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Mayor writes for Times Red Box: "Will we see a growing mental health crisis on top of a pandemic?"

We have many meetings as politicians. To be honest, a lot pass without creating much of an impression. But, occasionally, one comes along which leaves you winded. Thursday night was one of those.

My good friend Steve Rotheram and I hosted a Zoom meeting with the campaign group Excluded UK. We wanted to hear directly from some of the three million people who have been left without support during the pandemic.
It was powerful and, at times, uncomfortable.

One by one, they appeared on the screen - a true cross-section of the great British public. Positive, practical people. Doers not complainers. People who at some point in their lives had left the easy path to go freelance or set up a business. People who, if they had been told at the start of the year that they would attend a campaign event with politicians, would never have believed it.

We heard from Mark who runs a wedding business that is 98% down on turnover and reeling from a year spent making people redundant and cancelling people’s weddings.

We winced as we listened to Helen, a 40 year-old chartered surveyor and mum of two, who was denied furlough and made redundant in the same week as receiving a shielding letter for her six-year old son with a lung condition.

We felt for Becky, a freelancer in theatre, who was relying on charities for food and struggling with the injustice of being taxed at source in normal times but not given a penny back when her industry was closed by the Government.

In all, we heard from ten very different people. What was striking was how much they had in common.

In each voice, you could hear that very particular kind of fear that comes with being in free-fall without a parachute. And it was always the same emotion which made their voices crack: the sense of rejection.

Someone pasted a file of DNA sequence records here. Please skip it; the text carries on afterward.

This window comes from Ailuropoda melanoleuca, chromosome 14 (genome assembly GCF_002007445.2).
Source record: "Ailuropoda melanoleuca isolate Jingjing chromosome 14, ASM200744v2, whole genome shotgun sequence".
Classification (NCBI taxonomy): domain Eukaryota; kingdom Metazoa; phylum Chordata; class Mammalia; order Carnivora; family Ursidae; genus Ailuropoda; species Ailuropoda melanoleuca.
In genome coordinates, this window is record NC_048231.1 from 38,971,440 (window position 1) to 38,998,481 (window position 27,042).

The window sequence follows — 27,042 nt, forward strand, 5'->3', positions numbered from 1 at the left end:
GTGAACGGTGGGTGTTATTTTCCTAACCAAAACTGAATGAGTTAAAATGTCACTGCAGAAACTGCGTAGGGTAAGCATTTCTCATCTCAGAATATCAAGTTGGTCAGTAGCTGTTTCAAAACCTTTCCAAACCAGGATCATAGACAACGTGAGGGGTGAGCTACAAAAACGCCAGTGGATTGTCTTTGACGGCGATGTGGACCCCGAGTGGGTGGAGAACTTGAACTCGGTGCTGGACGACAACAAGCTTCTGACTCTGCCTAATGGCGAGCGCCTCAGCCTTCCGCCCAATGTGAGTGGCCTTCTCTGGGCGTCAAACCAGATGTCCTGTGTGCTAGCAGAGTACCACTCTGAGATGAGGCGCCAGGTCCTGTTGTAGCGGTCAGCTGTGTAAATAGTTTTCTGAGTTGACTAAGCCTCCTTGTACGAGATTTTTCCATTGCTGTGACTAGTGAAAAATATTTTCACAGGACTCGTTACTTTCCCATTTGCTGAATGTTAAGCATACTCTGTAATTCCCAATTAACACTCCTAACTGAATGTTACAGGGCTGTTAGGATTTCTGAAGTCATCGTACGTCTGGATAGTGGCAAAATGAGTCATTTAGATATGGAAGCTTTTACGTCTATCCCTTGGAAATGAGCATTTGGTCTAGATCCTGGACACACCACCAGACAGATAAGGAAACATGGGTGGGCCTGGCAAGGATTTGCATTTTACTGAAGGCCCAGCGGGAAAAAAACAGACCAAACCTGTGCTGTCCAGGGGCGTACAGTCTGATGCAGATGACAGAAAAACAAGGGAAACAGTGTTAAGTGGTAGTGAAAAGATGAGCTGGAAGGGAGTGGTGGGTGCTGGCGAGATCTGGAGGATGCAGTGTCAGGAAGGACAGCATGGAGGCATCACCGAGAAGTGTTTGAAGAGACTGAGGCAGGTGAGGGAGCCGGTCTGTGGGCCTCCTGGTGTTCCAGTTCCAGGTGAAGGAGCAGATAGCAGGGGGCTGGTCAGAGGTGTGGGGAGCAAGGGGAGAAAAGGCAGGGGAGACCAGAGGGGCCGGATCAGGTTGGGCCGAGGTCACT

How could they have contributed so much to the country in paying taxes and creating employment only to be left with nothing?

Marie, a freelance engineer, summed up the mood: “It’s, just, the feeling of not being part of the community because the Government deem we’re not worthy of any financial support. It’s crushing.”

To many, the second national lockdown, and the second denial of support, confirmed their exclusion was not an accident but an active choice by the Chancellor. Earlier in the year, it could be argued that, when such large support schemes were stood up at speed, it was inevitable that there would be gaps. But now, the failure to close them feels deliberate - and that hurts.

So where do we go from here?

Even at this late stage, basic fairness and humanity says that those excluded must be offered support. More than one person on Thursday spoke of voices not able to be heard because of suicides*. Yes, there will be a big price tag. But it will save jobs, businesses, homes, marriages and lives. Surely that is justification enough for the Chancellor to bring people in from the cold?

But there is another reason if he needs one.

If he refuses to act, Rishi Sunak will leave a dangerous message hanging over the country at the end of this pandemic: “don’t take a risk, don’t start your own business, don’t follow your dream - because, if you go it alone, you will be well and truly on your own.”

Can you imagine how damaging that would be? In Greater Manchester, I want to build a more entrepreneurial culture amongst young people. We are looking to locate start-up units in our schools. But our efforts will be undermined if, going forward, there are three million voices out there telling the next generation not to take the risk.

A week on Wednesday, the Chancellor will stand up in the Commons to deliver his one-year spending review. Three million people, many of them natural supporters, will be hanging on his every word. Will they have a glimmer of hope going into Christmas or will they, in Marie’s words, be crushed again? Will we see a growing mental health crisis on top of a pandemic?
This feels like the last chance to resolve this. From what I know of Rishi, I have every reason to believe he is a good man who listens and cares. But now is the time for him to show it.

This piece was first published in Times Red Box on 17 November 2020

* If you are struggling to cope, call Samaritans on 116 123. Whatever you’re going through, a Samaritan will face it with you, any time 365 days a year.

Or if you prefer to message, text 'Shout' to 85258 for free, confidential, 24/7 mental health support.

If you are feeling suicidal, concerned about someone else, or are bereaved by suicide, get support at

Image: stevec77 on Flickr licensed via Creative Commons

Article Published: 16/11/2020 19:03 PM